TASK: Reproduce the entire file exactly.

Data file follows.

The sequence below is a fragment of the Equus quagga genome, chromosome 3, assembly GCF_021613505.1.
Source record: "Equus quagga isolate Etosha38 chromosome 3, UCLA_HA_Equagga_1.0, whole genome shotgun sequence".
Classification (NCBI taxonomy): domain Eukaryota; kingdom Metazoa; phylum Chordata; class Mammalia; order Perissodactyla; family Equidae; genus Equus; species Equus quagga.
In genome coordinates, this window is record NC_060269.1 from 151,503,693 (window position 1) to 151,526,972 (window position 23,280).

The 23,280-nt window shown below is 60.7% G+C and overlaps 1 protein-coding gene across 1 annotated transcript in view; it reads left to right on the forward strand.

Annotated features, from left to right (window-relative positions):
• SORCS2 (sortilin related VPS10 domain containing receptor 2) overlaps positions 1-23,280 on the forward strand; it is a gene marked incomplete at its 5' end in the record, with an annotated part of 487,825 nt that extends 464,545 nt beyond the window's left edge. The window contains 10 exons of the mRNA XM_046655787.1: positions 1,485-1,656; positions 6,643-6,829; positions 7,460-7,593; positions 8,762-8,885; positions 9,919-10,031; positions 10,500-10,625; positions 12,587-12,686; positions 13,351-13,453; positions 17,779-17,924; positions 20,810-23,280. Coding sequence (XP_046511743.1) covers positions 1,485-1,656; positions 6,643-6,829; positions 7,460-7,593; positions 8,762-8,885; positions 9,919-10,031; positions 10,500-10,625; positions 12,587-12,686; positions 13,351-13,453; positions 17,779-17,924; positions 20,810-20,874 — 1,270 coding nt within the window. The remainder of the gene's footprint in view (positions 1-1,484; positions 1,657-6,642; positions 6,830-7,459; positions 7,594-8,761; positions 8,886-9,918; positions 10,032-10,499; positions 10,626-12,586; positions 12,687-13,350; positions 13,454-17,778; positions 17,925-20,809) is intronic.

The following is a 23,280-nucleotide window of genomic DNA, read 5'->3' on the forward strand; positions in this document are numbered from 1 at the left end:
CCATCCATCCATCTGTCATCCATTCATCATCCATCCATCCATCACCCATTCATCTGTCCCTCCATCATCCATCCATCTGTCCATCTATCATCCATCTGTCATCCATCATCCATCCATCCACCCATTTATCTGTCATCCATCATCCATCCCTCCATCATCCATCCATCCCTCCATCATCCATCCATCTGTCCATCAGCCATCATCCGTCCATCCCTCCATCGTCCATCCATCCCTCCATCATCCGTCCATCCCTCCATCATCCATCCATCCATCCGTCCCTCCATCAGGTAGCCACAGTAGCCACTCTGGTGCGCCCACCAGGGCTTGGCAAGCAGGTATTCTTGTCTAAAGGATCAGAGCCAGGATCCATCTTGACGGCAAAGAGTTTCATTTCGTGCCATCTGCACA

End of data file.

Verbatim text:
The sequence below is a fragment of the Equus quagga genome, chromosome 3, assembly GCF_021613505.1.
Source record: "Equus quagga isolate Etosha38 chromosome 3, UCLA_HA_Equagga_1.0, whole genome shotgun sequence".
Classification (NCBI taxonomy): domain Eukaryota; kingdom Metazoa; phylum Chordata; class Mammalia; order Perissodactyla; family Equidae; genus Equus; species Equus quagga.
In genome coordinates, this window is record NC_060269.1 from 151,503,693 (window position 1) to 151,526,972 (window position 23,280).

The 23,280-nt window shown below is 60.7% G+C and overlaps 1 protein-coding gene across 1 annotated transcript in view; it reads left to right on the forward strand.

Annotated features, from left to right (window-relative positions):
• SORCS2 (sortilin related VPS10 domain containing receptor 2) overlaps positions 1-23,280 on the forward strand; it is a gene marked incomplete at its 5' end in the record, with an annotated part of 487,825 nt that extends 464,545 nt beyond the window's left edge. The window contains 10 exons of the mRNA XM_046655787.1: positions 1,485-1,656; positions 6,643-6,829; positions 7,460-7,593; positions 8,762-8,885; positions 9,919-10,031; positions 10,500-10,625; positions 12,587-12,686; positions 13,351-13,453; positions 17,779-17,924; positions 20,810-23,280. Coding sequence (XP_046511743.1) covers positions 1,485-1,656; positions 6,643-6,829; positions 7,460-7,593; positions 8,762-8,885; positions 9,919-10,031; positions 10,500-10,625; positions 12,587-12,686; positions 13,351-13,453; positions 17,779-17,924; positions 20,810-20,874 — 1,270 coding nt within the window. The remainder of the gene's footprint in view (positions 1-1,484; positions 1,657-6,642; positions 6,830-7,459; positions 7,594-8,761; positions 8,886-9,918; positions 10,032-10,499; positions 10,626-12,586; positions 12,687-13,350; positions 13,454-17,778; positions 17,925-20,809) is intronic.

The following is a 23,280-nucleotide window of genomic DNA, read 5'->3' on the forward strand; positions in this document are numbered from 1 at the left end:
CCATCCATCCATCTGTCATCCATTCATCATCCATCCATCCATCACCCATTCATCTGTCCCTCCATCATCCATCCATCTGTCCATCTATCATCCATCTGTCATCCATCATCCATCCATCCACCCATTTATCTGTCATCCATCATCCATCCCTCCATCATCCATCCATCCCTCCATCATCCATCCATCTGTCCATCAGCCATCATCCGTCCATCCCTCCATCGTCCATCCATCCCTCCATCATCCGTCCATCCCTCCATCATCCATCCATCCATCCGTCCCTCCATCAGGTAGCCACAGTAGCCACTCTGGTGCGCCCACCAGGGCTTGGCAAGCAGGTATTCTTGTCTAAAGGATCAGAGCCAGGATCCATCTTGACGGCAAAGAGTTTCATTTCGTGCCATCTGCACA